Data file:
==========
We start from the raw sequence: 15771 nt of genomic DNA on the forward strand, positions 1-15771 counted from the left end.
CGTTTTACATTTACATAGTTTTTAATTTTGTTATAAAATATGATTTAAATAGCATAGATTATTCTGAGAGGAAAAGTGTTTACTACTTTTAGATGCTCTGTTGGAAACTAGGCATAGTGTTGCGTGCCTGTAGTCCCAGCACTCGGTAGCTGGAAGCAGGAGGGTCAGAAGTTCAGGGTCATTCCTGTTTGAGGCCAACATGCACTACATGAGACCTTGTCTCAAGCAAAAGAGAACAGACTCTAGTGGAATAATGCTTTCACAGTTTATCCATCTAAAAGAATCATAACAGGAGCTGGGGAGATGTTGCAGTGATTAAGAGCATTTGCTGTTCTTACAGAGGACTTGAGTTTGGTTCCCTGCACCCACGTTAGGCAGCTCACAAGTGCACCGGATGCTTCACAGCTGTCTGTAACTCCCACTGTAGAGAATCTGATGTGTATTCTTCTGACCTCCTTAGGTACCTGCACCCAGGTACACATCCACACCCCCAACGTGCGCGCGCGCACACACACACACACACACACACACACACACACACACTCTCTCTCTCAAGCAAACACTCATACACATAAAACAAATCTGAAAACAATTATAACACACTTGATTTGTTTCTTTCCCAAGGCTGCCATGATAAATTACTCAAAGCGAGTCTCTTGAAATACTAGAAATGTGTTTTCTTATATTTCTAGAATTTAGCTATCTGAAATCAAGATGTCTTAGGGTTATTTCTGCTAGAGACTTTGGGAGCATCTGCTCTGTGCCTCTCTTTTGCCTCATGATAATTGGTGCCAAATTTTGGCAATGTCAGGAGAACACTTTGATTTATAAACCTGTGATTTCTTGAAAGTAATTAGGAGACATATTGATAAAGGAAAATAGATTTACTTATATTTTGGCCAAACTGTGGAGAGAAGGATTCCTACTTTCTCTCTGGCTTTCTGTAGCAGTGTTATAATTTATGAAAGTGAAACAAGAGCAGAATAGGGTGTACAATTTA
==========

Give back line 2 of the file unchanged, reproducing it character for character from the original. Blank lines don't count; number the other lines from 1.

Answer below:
CGTTTTACATTTACATAGTTTTTAATTTTGTTATAAAATATGATTTAAATAGCATAGATTATTCTGAGAGGAAAAGTGTTTACTACTTTTAGATGCTCTGTTGGAAACTAGGCATAGTGTTGCGTGCCTGTAGTCCCAGCACTCGGTAGCTGGAAGCAGGAGGGTCAGAAGTTCAGGGTCATTCCTGTTTGAGGCCAACATGCACTACATGAGACCTTGTCTCAAGCAAAAGAGAACAGACTCTAGTGGAATAATGCTTTCACAGTTTATCCATCTAAAAGAATCATAACAGGAGCTGGGGAGATGTTGCAGTGATTAAGAGCATTTGCTGTTCTTACAGAGGACTTGAGTTTGGTTCCCTGCACCCACGTTAGGCAGCTCACAAGTGCACCGGATGCTTCACAGCTGTCTGTAACTCCCACTGTAGAGAATCTGATGTGTATTCTTCTGACCTCCTTAGGTACCTGCACCCAGGTACACATCCACACCCCCAACGTGCGCGCGCGCACACACACACACACACACACACACACACACACACACTCTCTCTCTCAAGCAAACACTCATACACATAAAACAAATCTGAAAACAATTATAACACACTTGATTTGTTTCTTTCCCAAGGCTGCCATGATAAATTACTCAAAGCGAGTCTCTTGAAATACTAGAAATGTGTTTTCTTATATTTCTAGAATTTAGCTATCTGAAATCAAGATGTCTTAGGGTTATTTCTGCTAGAGACTTTGGGAGCATCTGCTCTGTGCCTCTCTTTTGCCTCATGATAATTGGTGCCAAATTTTGGCAATGTCAGGAGAACACTTTGATTTATAAACCTGTGATTTCTTGAAAGTAATTAGGAGACATATTGATAAAGGAAAATAGATTTACTTATATTTTGGCCAAACTGTGGAGAGAAGGATTCCTACTTTCTCTCTGGCTTTCTGTAGCAGTGTTATAATTTATGAAAGTGAAACAAGAGCAGAATAGGGTGTACAATTTA